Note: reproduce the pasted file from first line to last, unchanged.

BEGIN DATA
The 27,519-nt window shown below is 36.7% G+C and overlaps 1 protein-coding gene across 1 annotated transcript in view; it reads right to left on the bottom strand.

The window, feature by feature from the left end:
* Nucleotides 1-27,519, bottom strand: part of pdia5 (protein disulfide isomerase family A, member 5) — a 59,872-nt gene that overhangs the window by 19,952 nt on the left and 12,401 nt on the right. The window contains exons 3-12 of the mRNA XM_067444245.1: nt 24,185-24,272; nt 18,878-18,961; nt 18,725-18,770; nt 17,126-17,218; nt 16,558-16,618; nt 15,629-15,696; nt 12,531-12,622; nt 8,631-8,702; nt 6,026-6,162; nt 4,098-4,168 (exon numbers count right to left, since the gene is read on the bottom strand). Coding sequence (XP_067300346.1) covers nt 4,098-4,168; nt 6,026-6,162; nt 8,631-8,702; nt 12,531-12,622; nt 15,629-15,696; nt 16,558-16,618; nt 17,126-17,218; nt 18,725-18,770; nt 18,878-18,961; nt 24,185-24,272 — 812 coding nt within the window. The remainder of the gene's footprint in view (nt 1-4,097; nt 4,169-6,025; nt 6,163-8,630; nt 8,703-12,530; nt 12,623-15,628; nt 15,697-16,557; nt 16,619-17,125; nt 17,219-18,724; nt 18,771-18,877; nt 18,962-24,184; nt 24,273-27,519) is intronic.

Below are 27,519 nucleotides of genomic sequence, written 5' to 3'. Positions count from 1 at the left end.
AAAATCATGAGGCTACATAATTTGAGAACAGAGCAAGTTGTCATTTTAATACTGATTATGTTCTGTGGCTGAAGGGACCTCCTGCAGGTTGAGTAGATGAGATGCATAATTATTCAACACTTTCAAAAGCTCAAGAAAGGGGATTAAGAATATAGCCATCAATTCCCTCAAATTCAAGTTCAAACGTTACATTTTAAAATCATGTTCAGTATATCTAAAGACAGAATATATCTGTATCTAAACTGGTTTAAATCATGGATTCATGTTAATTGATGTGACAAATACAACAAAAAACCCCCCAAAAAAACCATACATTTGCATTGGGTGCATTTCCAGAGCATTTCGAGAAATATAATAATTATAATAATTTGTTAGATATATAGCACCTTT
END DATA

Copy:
The 27,519-nt window shown below is 36.7% G+C and overlaps 1 protein-coding gene across 1 annotated transcript in view; it reads right to left on the bottom strand.

The window, feature by feature from the left end:
* Nucleotides 1-27,519, bottom strand: part of pdia5 (protein disulfide isomerase family A, member 5) — a 59,872-nt gene that overhangs the window by 19,952 nt on the left and 12,401 nt on the right. The window contains exons 3-12 of the mRNA XM_067444245.1: nt 24,185-24,272; nt 18,878-18,961; nt 18,725-18,770; nt 17,126-17,218; nt 16,558-16,618; nt 15,629-15,696; nt 12,531-12,622; nt 8,631-8,702; nt 6,026-6,162; nt 4,098-4,168 (exon numbers count right to left, since the gene is read on the bottom strand). Coding sequence (XP_067300346.1) covers nt 4,098-4,168; nt 6,026-6,162; nt 8,631-8,702; nt 12,531-12,622; nt 15,629-15,696; nt 16,558-16,618; nt 17,126-17,218; nt 18,725-18,770; nt 18,878-18,961; nt 24,185-24,272 — 812 coding nt within the window. The remainder of the gene's footprint in view (nt 1-4,097; nt 4,169-6,025; nt 6,163-8,630; nt 8,703-12,530; nt 12,623-15,628; nt 15,697-16,557; nt 16,619-17,125; nt 17,219-18,724; nt 18,771-18,877; nt 18,962-24,184; nt 24,273-27,519) is intronic.

Below are 27,519 nucleotides of genomic sequence, written 5' to 3'. Positions count from 1 at the left end.
AAAATCATGAGGCTACATAATTTGAGAACAGAGCAAGTTGTCATTTTAATACTGATTATGTTCTGTGGCTGAAGGGACCTCCTGCAGGTTGAGTAGATGAGATGCATAATTATTCAACACTTTCAAAAGCTCAAGAAAGGGGATTAAGAATATAGCCATCAATTCCCTCAAATTCAAGTTCAAACGTTACATTTTAAAATCATGTTCAGTATATCTAAAGACAGAATATATCTGTATCTAAACTGGTTTAAATCATGGATTCATGTTAATTGATGTGACAAATACAACAAAAAACCCCCCAAAAAAACCATACATTTGCATTGGGTGCATTTCCAGAGCATTTCGAGAAATATAATAATTATAATAATTTGTTAGATATATAGCACCTTT